Days are numbered: report reveals sad state of auditing in SA


Days are numbered: report reveals sad state of auditing in SA

List of contraventions recorded by regulatory board is a loud cry for more oversight in the industry

Londiwe Buthelezi

Taking on work beyond their capacity, tampering with audit files and preparing financial statements for companies they were supposed to audit are some of the contraventions uncovered during inspections of audit firms in 2018.
The contraventions recorded by the Independent Regulatory Board for Auditors (Irba) sheds light on how the audit failures that left the profession’s reputation in tatters stemmed from a longstanding systemic risk. They are also a loud cry for more oversight in the industry.
The recently released Irba report detailed the outcome of inspections carried out between April 1 2017 and March 31 2018. The regulator performed comprehensive quality control inspections on 11 firms. Four of the firms had “significant” systemic audit quality deficiencies and one had to be referred for investigation. Irba also inspected 188 individual audit files.
The Auditing Profession Act prohibits Irba from naming and shaming the culprits or providing any additional information regarding inspections. But the regulator said firms are referred for investigation when there are recurring findings or quality trends that cause continued noncompliance with the standards, among other things.
The regulator said that while carrying out inspections it found numerous contraventions where auditors did work they were not supposed to do for their clients, such as preparing the financial statements.
“In all these instances relevant safeguards to auditor independence were found to be lacking,” Irba said. It said many of the concerns identified during inspections stemmed from this lack of independence.
Although shortcomings in firms’ conduct and quality controls are not an indicator that auditors have lost their independence, Irba says they do highlight the possibility that the financial statements may be materially misstated or that an inappropriate audit opinion may have been issued.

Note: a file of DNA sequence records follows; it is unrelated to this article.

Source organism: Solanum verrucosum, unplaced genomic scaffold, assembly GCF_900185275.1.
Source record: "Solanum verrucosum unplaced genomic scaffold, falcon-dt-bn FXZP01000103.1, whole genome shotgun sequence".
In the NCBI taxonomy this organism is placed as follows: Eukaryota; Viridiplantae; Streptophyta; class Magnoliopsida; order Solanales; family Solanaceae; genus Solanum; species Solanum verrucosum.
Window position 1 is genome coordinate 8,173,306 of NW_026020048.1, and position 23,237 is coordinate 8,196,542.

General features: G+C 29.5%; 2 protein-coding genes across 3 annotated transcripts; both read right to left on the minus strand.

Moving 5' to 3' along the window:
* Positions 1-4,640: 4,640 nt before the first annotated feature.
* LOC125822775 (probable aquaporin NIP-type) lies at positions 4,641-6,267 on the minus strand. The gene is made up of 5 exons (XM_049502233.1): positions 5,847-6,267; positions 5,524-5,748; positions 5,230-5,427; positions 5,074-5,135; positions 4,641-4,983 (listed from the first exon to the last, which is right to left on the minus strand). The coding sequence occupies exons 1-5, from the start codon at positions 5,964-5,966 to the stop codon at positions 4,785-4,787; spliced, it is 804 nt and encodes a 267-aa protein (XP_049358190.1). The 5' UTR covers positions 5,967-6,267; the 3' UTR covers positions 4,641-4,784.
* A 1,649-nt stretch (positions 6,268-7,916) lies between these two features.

In the case of auditors helping companies prepare their financial statements, it is not difficult to see how such misstatements can happen. The fact that the Irba identified incidents that were modified or bulked up with additional documents for inspections also does not bode well for audit independence.
The other grave concern raised by the regulator is that some firms are taking on more clients than they can properly audit. Irba says the pressure on auditing fees, which have remain largely stagnant, resulted in some firms accepting clients that may put their reputation at risk, and audit work that they do not have competence to perform. It says some firms now rely heavily on the services of external consulting firms to express accounting opinions, review adherence to reporting standards or to audit IT-based documents.
Although the 2018 report shows a considerably lower number of firms with an unsatisfactory inspection outcome – they decreased to 13 in 2016 and seven in 2017 – the gravity of deficiencies identified by the regulator at both firm and individual file level diminishes trust on the audit profession even further.
Irba says most of these audit quality deficiencies are chronic concerns that inspection reports have highlighted year after year. “These recurring findings do not only occur on follow-up visits to firms and engagement partners, but have also been observed on new inspections of different engagement partners within firms that were not previously inspected,” the regulator wrote in its report.
But if publishing of these inspection reports does not arrest the recurring contraventions to the auditing regulations, should the Irba not do more if it wants to dispel the notion that it is toothless?
The regulator says it will be taking a much stricter approach with leadership of audit firms where there are recurring concerns year after year, and ensure that harsher penalties are imposed. It is banking on the approval of the proposed amendments to the act, which forms part of the Financial Matters Amendment Bill.
If such amendments became law, the minister of finance would have the power to determine maximum fines, and Irba hopes those will be significantly more than the current limit of R200,000 per offence levied when auditors are found guilty after an Irba disciplinary hearing.
But then again, any amount of money may not be a sufficient deterrent when one has a fat bank account.

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